From celebrity homes to red-hot markets, there is always something new happening in the world of real estate. Here’s everything you need to know. On the market Cristiano Ronaldo is renting out his Madrid mansion With Cristiano Ronaldo joining the Saudi Pro League, the 38-year-old sports star and his girlfriend Georgina Rodriguez aren’t spending much time at La Finca, their four-story Joaquin Torres–designed home in Madrid. So the couple are renting the house out for $11,000 a month, Spanish sports outlet Marca reports. For that, you get seven bedrooms, nine baths, two swimming pools, and a massive garage—not to mention a private soccer field and bleeding-edge fitness center used by soccer’s GOAT. In case you forget who owns the place, Ronaldo’s initials are embossed on La Finca’s massive front door. The minimalist mega-mansion may also look familiar to Netflix subscribers: It’s the backdrop to Rodriguez’s docuseries, I Am Georgina, now in its second season. Stevie Wonder’s former Beverly Hills home lists for $11 million The LA mansion where Stevie Wonder found his higher ground can be yours for $10.99 million. Situated in Beverly Hills’ ritzy Trousdale Estates neighborhood, 600 Clinton Place sits on a shelf in the foothills of the Santa Monica Mountains. Completed in 1970, the four-bedroom, eight-bath abode has a spacious window-filled layout offering abundant sunlight and envious views of both the city and the ocean. Other draws include a double-sided fireplace, fitness center, and four-car garage. Tall sliding doors open to the landscaped backyard, where a covered patio and oval pool are ideal for hosting. Wonder leased the property from 2011 to 2015, The New York Post reported. “This home embodies the quintessential LA lifestyle with incredible views from the hills and celebrity neighbors left and right,” said Aleks Lipovic of AKG/Christie’s International Real Estate, who shares the listing with Holland Ashrafnia, Kyle Siwik, and Aaron Kirman. “Trousdale is so quiet and private, so owners truly have the best of both worlds when it comes to entertaining and living.” TikTok Hype House hits the market If you watched Netflix’s Hype House, you should recognize 13248 Nightsky Drive in Moondark, California, as the Spanish-style mansion where the show’s young TikTokers lived and recorded their lives. The palatial home, which sports eight en suite bedrooms and more than 11,000 square feet of living space, is listed for $7,995,000 with Weston Littlefield and Alex Howe of AKG | Christie’s International Real Estate. Situated on a secluded 20-plus-acre lot in Lexington Hills, it offers extra high ceilings, long hallways, and a home theater that can accommodate close to a dozen people. Outside, an oversized pool, two hot tubs, a waterslide, and swim-up bar offer more opportunities for content creation. The property was built in 1998 but has undergone an extensive remodel since its Hollywood moment, according to the listing. Rare Washington Square town house comes to market for $30 million One of the last privately owned town homes on New York’s Washington Square Park has listed for $29.95 million. Completed in 1839, the landmark five-story residence at 26 Washington Square Park is known as the William Dare Morgan House, after the Gilded Age businessman who lived there in the 1870s and 1880s. (Morgan was a founder of New York Hospital, a governor of the Knickerbocker Club, and personal friend of Charles Dickens, among other resume highlights.) The red-brick houses along the square’s north side were known as “the Row,” a string of uniform mansions intended for New York’s social elite. Today, they are recognized as among the most outstanding examples of Greek Revival architecture in the US. Morgan added an additional story in 1880, making his the only one on the Row with five floors. He died in 1887, but his family resided at the house through the 1920s, after which it was divvied up into apartments. Subsequent residents include silent-movie producer Richard West Saunders, artist Everett Shinn, and disgraced financier Charles V. Bob, who was convicted in 1939 of defrauding his investors of $6 million. The 26-foot-wide mansion was reconfigured into five floor-through units in the 1990s and, after a major renovation five years ago, tenants have been paying more than $10,000 a month, Curbed reported. The property can easily be converted back into a single-family residence, according to the listing, held by Torsten Krines and Fred Williams of Sotheby’s International Realty/Downtown Manhattan Brokerage. Take me out to the ball game—in San Francisco A new residential tower in San Francisco practically puts residents in the outfield at Oracle Park. Last week, developer Tishman Speyer unveiled new renderings of the Canyon, a 23-story apartment building on Third Street, across from The Giants’ ball field. The MVRDV-designed tower is the first of the four buildings that will eventually make up Mission Rock, a 28-acre waterfront complex on what used to be a stadium parking lot. The project, which has been in the works for over a decade, also includes a 13-story office building designed by Henning Larsen, a second 23-story apartment from Studio Gang, and a commercial property by WORKac that will house biotech research firms. The Caynon’s 283 rental units range from studios to three bedrooms, with about a third designated as below market rate housing. The building will also include street-level retail and dining and 58,000 square feet of office space. MVRDV’s design was inspired by California’s iconic rock formations, with a narrow “valley” running between steep rocky walls that extend all the way up the building’s western façade. According to Tishman Speyer senior managing director Carl Shannon, residents will be able to move in starting in June. Sales launch Regency heads south for Miami’s La Maré Chicago-based Regency Development Group is stepping outside its usual playground for its next project: La Maré, a boutique condo complex coming to Miami’s Bay Harbor Islands. The development is composed of two eight-story buildings: The 33-unit Regency Collection at 9927 East Bay Harbor Drive and the nine-unit Signature Collection at 9781 East Bay Harbor Drive. Sale for the vertically stacked “tropical luxury villas,” as press materials call them, launched this month. Regency bought the sites in 2022 for $22.5 million and expects to break ground later this year, with completion of both buildings slated for 2025. Architect Kobi Karp, who renovated Miami’s Astor Hotel and the venerated Surf Club, is designing the exteriors, while Brazilian designer Debora Aguiar Arquitetos, who worked with Karp on 1 Hotel South Beach, is overseeing the interiors. “The design ethos is centered around its honoring natural surroundings—water and its movement—to create an ongoing connection to the environment,” Karp said in a statement. Units range from two to four bedrooms, with four additional multilevel penthouses. Owners will have access to a private boat slip, rooftop pool, and waterfront sundeck. Pricing starts at $2.875 million and goes up to $6.3 million, though Regency managing partner Michael Troyanovsky told The Real Deal that he’s in no rush to sell out. “We want to wait and see how the market plays out,” Troyanovsky said. “We don’t see the market going anywhere. We really think that the bubble of South Florida is here to stay.” News Florida bill would restrict certain foreign real estate purchases Florida has one of the hottest real estate markets in the US, but if state lawmakers have their way, some international buyers would be kept out. House Bill 1355, now up for a full vote, would prohibit nationals from “countries of concern”—a label applied to China, Russia, Venezuela, and other nations—from purchasing real estate anywhere in the state, and require them to register any existing properties. Similar initiatives have been floated in Texas, Virginia, and also in Congress, but HB 1355 has been described as a priority for Republican Governor Ron DeSantis. "We don’t want to have holdings by hostile nations," DeSantis said at a January press conference. An equivalent measure was approved unanimously in the state Senate earlier this month. But critics compare the legislation to the Chinese Exclusion Act and Nazi-era laws that required German and Austrian Jews to register their properties. “If approved, these two bills will mark Florida as the most discriminatory state in the 21st century,” Xuan Jiang wrote in an op-ed in the Orlando Sentinel. Even if the bill became law, University of Miami business professor Jason Damm told The Tampa Bay Times, “It would be difficult to imagine it’s going to make a huge dent in our market. “ The majority of Miami’s foreign real estate investors come from Latin America, Damm said, calling HB 1355 “more of a political statement than anything else.” The hottest neighborhood in America? America’s most in-demand real estate market? No, not New York or Miami. It’s Dallas. Northeast Dallas, to be exact. That’s according to HouseFresh’s examination of Zillow daily site traffic in October. HouseFresh, which normally rates indoor air quality devices, collected Zillow listings from America’s 100 biggest cities and found the most clicks in the region encompassing Lake Highland, with 36,113 hits a day. That’s compared to the Hollywood Hill’s 32,216 clicks and the Upper East Side’s 24,125, the most popular neighborhoods in the two coastal metropolises. While other Dallas sectors appear on HouseFresh’s roundup—Preston Hollow landed at Number 12 and Far North was Number 15—Phoenix, Arizona, also dominated the top ten, with areas in third (Camelback East), sixth (North Mountain), and tenth (Deer Valley) place. https://www.architecturaldigest.com/story/rent-cristiano-ronaldo-house-stevie-wonder-home-lists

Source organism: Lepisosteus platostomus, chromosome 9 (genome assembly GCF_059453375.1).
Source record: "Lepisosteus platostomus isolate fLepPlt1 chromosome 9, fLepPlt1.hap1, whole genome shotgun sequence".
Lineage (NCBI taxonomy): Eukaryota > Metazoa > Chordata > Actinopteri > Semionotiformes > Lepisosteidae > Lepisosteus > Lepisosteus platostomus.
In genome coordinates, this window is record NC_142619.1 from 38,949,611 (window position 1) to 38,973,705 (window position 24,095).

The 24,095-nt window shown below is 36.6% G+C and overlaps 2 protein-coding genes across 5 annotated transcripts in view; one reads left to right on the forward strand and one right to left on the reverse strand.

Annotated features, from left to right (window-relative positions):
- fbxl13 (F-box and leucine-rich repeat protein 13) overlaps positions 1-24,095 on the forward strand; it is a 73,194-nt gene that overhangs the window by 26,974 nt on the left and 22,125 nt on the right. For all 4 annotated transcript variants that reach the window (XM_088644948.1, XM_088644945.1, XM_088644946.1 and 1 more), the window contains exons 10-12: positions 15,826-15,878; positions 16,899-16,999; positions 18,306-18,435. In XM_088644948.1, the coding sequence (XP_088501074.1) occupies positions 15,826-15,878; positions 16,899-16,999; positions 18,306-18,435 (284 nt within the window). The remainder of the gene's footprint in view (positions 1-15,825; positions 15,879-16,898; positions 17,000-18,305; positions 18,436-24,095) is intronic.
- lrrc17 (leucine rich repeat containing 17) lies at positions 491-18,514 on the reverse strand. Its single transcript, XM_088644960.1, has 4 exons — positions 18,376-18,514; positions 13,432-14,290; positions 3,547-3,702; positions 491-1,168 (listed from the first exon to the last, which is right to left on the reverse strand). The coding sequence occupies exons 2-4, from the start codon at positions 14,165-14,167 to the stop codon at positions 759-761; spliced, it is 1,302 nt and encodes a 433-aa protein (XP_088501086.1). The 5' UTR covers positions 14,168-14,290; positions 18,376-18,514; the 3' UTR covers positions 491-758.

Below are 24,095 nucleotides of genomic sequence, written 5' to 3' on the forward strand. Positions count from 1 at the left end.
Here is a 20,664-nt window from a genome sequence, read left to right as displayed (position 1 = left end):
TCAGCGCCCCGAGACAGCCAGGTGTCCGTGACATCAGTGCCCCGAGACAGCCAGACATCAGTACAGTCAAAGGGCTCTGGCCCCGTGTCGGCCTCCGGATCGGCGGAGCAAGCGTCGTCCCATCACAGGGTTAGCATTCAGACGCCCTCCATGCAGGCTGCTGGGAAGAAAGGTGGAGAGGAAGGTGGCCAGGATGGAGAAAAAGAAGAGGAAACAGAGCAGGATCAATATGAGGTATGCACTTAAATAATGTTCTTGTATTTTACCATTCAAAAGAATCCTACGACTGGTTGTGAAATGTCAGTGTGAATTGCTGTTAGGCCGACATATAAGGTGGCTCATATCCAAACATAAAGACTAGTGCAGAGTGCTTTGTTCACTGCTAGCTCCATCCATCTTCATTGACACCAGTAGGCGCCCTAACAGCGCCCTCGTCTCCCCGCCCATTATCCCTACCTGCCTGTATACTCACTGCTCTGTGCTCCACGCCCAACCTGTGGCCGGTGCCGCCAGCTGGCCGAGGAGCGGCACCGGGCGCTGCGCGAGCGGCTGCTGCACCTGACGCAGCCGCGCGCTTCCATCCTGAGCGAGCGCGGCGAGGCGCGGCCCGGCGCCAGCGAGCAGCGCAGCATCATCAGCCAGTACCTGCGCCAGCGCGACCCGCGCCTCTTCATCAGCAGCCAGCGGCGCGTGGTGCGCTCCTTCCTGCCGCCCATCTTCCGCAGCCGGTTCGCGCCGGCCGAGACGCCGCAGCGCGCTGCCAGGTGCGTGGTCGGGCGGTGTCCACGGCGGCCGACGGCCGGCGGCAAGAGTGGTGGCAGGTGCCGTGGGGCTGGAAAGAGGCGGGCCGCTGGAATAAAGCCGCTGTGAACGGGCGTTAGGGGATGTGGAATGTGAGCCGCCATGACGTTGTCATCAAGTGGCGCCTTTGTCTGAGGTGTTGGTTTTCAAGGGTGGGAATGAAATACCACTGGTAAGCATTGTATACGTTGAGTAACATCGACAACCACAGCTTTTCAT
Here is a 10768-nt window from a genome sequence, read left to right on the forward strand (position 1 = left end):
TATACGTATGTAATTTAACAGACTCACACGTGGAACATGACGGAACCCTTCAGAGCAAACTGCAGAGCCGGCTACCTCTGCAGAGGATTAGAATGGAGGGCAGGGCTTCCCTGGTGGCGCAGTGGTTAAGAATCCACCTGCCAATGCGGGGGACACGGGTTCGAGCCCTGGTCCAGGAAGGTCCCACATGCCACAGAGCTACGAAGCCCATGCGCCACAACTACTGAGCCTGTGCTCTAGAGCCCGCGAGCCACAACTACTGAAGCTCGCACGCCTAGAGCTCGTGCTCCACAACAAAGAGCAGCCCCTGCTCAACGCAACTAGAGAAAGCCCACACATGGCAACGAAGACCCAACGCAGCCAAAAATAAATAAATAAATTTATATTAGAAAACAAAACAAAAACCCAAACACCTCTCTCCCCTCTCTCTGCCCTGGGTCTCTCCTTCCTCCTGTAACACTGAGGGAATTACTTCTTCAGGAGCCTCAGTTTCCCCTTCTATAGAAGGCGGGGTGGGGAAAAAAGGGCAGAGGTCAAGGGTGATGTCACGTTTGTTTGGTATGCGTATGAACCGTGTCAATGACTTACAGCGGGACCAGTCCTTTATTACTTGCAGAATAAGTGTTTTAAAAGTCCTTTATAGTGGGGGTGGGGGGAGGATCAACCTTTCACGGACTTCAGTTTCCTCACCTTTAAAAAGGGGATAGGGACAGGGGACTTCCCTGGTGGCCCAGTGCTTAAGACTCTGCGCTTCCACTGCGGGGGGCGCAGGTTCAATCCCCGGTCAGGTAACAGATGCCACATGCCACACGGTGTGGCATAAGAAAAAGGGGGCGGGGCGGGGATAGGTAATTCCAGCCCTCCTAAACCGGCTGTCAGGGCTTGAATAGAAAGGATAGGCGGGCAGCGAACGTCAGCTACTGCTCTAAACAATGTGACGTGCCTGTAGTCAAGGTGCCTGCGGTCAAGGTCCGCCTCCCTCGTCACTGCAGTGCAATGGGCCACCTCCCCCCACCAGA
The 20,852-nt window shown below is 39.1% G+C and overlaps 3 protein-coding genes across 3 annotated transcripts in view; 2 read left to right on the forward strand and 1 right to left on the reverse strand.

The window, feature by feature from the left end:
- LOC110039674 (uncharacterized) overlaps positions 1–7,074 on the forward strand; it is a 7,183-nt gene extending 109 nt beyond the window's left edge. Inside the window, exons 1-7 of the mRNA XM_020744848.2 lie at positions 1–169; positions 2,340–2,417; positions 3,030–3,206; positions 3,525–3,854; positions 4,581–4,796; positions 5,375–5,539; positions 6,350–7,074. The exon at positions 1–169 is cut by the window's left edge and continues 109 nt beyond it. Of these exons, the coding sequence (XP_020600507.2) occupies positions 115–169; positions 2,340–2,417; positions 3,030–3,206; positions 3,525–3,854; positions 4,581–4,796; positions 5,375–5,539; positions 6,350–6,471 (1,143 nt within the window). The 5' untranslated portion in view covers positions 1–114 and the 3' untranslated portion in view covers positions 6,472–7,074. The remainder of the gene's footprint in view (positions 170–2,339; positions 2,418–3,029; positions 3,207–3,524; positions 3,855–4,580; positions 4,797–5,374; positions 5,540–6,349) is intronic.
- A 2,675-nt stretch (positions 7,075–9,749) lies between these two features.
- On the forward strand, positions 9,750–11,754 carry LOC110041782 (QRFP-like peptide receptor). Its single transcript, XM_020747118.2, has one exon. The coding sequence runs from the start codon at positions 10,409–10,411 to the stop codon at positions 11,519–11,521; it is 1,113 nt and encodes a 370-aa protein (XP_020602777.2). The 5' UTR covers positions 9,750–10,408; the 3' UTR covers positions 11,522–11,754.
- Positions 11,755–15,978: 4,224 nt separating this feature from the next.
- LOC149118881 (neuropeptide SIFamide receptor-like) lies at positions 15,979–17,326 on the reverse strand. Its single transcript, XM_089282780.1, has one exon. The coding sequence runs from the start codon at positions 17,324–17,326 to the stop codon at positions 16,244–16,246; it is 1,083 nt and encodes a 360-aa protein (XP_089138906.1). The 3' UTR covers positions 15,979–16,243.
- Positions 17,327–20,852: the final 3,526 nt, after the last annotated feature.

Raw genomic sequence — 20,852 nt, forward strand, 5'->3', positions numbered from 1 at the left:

A Mid-Century Modern Los Angeles home has hit the market for the first time ever for $6.495 million. Built in 1956 in the Bird Streets neighborhood, the Rubin House was built for writer-producer Stanley Rubin and actress Kathleen Hughes, his wife, by architect Richard Frazer, according to listing agent Weston Littlefield, Aaron Kirman and Alex Howe of AKG | Christie’s International Real Estate. The one-story, nearly 3,500-square-foot home has far-reaching canyon and city views. “Mid-century homes in the Bird Streets are not only difficult to come by, but they are also highly sought-after by art collectors, designers, actors and other creative enthusiasts who appreciate the design and cultural significance of architecture,” Mr. Littlefield said in an email. “These homes are not just a place to live, but they are also a statement of personal style and taste.” The Rubin House is “tucked away” on a cul-de-sac on over a half-acre lot and has a screen-like facade, giving it seclusion, the listing said. It has an exterior stone accent wall and a carport. The four-bedroom, four-bathroom residence was built next to a hillside, and is surrounded by cypress trees and other native plantings, listing photos show. It has an open floor plan, including a living area with a fireplace built into a white-washed stone wall and sliding-glass doors that open to the outdoors and a partially covered patio. It was renovated in 1978, according to records with PropertyShark, and is now being billed as a home that can be renovated to fit the new owners’ lifestyle. The home does have decidedly ’70s design elements, like turquoise kitchen cabinetry. Outside, there’s a bean-shaped pool overlooking the city and a manicured lawn, according to the listing. Rubin was known for films like “River of No Return” (1954), “Burma Convoy” (1941) and “The Ghost & Mrs. Muir “(1968), according to IMDB. He and Ms. Hughes—an actress whose work included “For Men Only” (1952) and “Telephone Time” (1956)—were married for nearly 60 years, until Rubin’s death in 2014. Mansion Global could not determine how much the home originally cost. The current owner, one of the couple’s children, was not available for comment. https://www.mansionglobal.com/articles/mid-century-modern-los-angeles-home-lists-for-nearly-6-5-million-341232530